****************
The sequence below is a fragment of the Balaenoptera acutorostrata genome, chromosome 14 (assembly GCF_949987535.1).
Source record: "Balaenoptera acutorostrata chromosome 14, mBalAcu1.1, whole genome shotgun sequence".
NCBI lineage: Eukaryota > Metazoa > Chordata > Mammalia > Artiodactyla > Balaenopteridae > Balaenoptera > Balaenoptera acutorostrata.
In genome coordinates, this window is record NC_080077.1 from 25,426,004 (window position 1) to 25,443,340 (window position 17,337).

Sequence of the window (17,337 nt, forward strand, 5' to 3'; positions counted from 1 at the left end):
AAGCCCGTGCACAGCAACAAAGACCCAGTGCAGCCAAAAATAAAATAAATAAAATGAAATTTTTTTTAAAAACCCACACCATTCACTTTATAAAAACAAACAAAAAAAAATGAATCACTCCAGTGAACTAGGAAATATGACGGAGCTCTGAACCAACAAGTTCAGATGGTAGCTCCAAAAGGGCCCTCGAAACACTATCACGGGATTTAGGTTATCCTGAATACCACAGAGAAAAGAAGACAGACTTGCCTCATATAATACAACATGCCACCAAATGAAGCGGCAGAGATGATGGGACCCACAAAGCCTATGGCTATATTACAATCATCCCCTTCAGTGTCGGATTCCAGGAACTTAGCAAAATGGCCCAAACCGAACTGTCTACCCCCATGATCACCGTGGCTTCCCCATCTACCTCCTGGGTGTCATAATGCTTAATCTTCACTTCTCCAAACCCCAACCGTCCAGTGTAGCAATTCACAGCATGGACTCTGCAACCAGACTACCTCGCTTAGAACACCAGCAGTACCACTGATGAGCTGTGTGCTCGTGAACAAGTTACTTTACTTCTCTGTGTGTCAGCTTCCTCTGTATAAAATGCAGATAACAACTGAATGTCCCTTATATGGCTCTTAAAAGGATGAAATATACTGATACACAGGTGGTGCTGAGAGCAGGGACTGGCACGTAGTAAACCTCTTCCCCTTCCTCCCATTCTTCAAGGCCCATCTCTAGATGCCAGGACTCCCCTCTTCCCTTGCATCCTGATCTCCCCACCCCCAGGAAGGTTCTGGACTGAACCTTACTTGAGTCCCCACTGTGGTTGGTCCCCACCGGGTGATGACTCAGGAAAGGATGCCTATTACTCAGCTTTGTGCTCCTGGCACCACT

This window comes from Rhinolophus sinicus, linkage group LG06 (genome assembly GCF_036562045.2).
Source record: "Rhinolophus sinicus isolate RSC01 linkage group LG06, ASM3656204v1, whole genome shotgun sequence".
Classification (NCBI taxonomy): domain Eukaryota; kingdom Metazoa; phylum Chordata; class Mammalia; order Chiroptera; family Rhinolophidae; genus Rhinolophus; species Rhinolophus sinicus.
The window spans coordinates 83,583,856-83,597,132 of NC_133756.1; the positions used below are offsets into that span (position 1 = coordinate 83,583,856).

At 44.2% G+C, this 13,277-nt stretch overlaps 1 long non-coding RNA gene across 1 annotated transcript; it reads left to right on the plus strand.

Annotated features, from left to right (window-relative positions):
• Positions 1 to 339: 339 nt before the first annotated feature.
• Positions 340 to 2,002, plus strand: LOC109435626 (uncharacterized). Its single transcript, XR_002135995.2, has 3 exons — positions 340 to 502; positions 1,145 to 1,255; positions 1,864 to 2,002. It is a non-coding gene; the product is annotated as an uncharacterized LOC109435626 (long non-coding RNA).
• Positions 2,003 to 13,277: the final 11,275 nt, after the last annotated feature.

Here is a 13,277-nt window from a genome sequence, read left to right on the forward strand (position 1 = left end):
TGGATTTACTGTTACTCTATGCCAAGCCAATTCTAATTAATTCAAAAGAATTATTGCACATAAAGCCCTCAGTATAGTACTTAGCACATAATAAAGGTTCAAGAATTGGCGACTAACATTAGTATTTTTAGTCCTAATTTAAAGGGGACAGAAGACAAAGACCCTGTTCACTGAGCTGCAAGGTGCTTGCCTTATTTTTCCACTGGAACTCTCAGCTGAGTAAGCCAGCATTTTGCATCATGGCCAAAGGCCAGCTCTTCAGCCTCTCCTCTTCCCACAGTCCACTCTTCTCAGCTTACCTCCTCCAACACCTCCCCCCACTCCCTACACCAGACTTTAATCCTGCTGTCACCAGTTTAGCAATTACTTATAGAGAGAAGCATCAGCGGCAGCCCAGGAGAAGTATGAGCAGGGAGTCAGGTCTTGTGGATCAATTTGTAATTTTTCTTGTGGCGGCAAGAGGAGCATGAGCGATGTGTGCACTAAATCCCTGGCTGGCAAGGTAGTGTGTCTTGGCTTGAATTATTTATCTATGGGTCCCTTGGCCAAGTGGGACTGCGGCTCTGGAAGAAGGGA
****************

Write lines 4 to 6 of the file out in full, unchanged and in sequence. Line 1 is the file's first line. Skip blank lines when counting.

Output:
In genome coordinates, this window is record NC_080077.1 from 25,426,004 (window position 1) to 25,443,340 (window position 17,337).

Sequence of the window (17,337 nt, forward strand, 5' to 3'; positions counted from 1 at the left end):
AAGCCCGTGCACAGCAACAAAGACCCAGTGCAGCCAAAAATAAAATAAATAAAATGAAATTTTTTTTAAAAACCCACACCATTCACTTTATAAAAACAAACAAAAAAAAATGAATCACTCCAGTGAACTAGGAAATATGACGGAGCTCTGAACCAACAAGTTCAGATGGTAGCTCCAAAAGGGCCCTCGAAACACTATCACGGGATTTAGGTTATCCTGAATACCACAGAGAAAAGAAGACAGACTTGCCTCATATAATACAACATGCCACCAAATGAAGCGGCAGAGATGATGGGACCCACAAAGCCTATGGCTATATTACAATCATCCCCTTCAGTGTCGGATTCCAGGAACTTAGCAAAATGGCCCAAACCGAACTGTCTACCCCCATGATCACCGTGGCTTCCCCATCTACCTCCTGGGTGTCATAATGCTTAATCTTCACTTCTCCAAACCCCAACCGTCCAGTGTAGCAATTCACAGCATGGACTCTGCAACCAGACTACCTCGCTTAGAACACCAGCAGTACCACTGATGAGCTGTGTGCTCGTGAACAAGTTACTTTACTTCTCTGTGTGTCAGCTTCCTCTGTATAAAATGCAGATAACAACTGAATGTCCCTTATATGGCTCTTAAAAGGATGAAATATACTGATACACAGGTGGTGCTGAGAGCAGGGACTGGCACGTAGTAAACCTCTTCCCCTTCCTCCCATTCTTCAAGGCCCATCTCTAGATGCCAGGACTCCCCTCTTCCCTTGCATCCTGATCTCCCCACCCCCAGGAAGGTTCTGGACTGAACCTTACTTGAGTCCCCACTGTGGTTGGTCCCCACCGGGTGATGACTCAGGAAAGGATGCCTATTACTCAGCTTTGTGCTCCTGGCACCACT